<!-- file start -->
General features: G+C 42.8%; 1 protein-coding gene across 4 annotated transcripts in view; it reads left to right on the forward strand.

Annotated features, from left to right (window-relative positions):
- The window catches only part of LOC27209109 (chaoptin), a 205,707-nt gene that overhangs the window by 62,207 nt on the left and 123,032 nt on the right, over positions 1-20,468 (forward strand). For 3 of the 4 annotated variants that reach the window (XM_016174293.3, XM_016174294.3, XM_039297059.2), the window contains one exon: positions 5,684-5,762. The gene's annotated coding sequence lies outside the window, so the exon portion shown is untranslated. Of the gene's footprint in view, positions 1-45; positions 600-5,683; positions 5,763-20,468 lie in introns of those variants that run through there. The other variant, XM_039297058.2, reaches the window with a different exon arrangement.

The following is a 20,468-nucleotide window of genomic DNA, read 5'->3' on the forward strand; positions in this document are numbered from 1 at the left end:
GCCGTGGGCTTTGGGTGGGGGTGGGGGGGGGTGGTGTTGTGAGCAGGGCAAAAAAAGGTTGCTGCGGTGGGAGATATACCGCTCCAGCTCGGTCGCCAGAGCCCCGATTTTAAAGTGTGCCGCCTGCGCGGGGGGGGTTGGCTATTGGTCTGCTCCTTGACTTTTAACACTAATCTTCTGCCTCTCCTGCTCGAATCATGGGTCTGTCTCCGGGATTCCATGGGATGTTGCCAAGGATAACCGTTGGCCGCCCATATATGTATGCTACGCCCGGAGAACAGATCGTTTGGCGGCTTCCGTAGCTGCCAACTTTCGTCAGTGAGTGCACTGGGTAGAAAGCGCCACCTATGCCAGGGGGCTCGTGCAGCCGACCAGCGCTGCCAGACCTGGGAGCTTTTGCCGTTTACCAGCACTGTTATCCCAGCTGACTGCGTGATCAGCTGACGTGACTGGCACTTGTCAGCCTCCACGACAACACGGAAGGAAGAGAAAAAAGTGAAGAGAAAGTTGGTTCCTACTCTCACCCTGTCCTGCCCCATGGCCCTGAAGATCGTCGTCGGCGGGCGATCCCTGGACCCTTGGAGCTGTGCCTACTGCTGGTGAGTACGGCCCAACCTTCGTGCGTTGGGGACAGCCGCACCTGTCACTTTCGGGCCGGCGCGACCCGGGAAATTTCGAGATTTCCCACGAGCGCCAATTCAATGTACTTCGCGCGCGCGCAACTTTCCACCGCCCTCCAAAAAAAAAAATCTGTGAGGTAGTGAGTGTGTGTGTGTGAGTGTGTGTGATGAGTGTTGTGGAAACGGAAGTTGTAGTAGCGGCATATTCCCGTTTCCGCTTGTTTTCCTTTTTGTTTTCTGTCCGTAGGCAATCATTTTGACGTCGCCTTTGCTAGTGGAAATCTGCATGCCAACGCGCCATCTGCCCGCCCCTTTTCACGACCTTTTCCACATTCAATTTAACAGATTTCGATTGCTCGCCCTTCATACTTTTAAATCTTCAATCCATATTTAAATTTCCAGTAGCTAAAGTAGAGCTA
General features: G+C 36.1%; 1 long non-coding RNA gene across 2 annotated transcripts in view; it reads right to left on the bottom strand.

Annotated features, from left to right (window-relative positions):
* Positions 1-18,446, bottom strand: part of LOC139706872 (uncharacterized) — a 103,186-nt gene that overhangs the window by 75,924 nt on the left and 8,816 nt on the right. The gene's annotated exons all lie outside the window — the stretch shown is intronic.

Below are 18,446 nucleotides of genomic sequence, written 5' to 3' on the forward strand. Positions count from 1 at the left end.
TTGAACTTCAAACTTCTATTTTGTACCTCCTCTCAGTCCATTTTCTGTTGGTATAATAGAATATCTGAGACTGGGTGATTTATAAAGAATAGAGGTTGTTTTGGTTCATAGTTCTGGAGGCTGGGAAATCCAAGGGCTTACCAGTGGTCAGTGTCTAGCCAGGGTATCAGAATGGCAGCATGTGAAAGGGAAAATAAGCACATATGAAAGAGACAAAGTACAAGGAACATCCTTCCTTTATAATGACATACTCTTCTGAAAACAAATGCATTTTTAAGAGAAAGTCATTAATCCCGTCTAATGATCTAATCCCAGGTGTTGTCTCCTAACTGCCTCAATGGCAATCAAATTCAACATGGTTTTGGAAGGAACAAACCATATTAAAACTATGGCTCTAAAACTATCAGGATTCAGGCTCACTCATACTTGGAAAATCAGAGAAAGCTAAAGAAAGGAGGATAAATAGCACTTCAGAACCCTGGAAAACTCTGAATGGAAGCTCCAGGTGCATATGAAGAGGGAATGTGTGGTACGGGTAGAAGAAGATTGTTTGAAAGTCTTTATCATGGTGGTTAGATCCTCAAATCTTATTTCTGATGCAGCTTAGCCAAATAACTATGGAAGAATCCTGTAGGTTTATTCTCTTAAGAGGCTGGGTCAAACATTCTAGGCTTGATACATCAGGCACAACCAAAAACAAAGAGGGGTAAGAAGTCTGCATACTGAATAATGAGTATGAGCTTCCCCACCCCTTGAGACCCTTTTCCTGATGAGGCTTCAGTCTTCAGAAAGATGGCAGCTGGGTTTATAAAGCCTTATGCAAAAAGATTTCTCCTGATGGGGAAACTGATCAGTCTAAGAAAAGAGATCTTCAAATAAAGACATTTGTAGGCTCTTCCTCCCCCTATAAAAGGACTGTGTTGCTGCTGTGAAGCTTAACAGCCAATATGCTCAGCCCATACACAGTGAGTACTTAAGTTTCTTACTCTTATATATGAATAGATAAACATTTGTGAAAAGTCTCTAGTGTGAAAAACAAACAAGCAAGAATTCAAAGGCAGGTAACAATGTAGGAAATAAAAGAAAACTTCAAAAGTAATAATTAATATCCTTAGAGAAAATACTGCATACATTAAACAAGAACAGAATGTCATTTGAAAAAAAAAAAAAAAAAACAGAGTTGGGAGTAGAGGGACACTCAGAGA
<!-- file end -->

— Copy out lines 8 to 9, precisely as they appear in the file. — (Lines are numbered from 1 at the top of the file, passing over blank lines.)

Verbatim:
* Positions 1-18,446, bottom strand: part of LOC139706872 (uncharacterized) — a 103,186-nt gene that overhangs the window by 75,924 nt on the left and 8,816 nt on the right. The gene's annotated exons all lie outside the window — the stretch shown is intronic.

Below are 18,446 nucleotides of genomic sequence, written 5' to 3' on the forward strand. Positions count from 1 at the left end.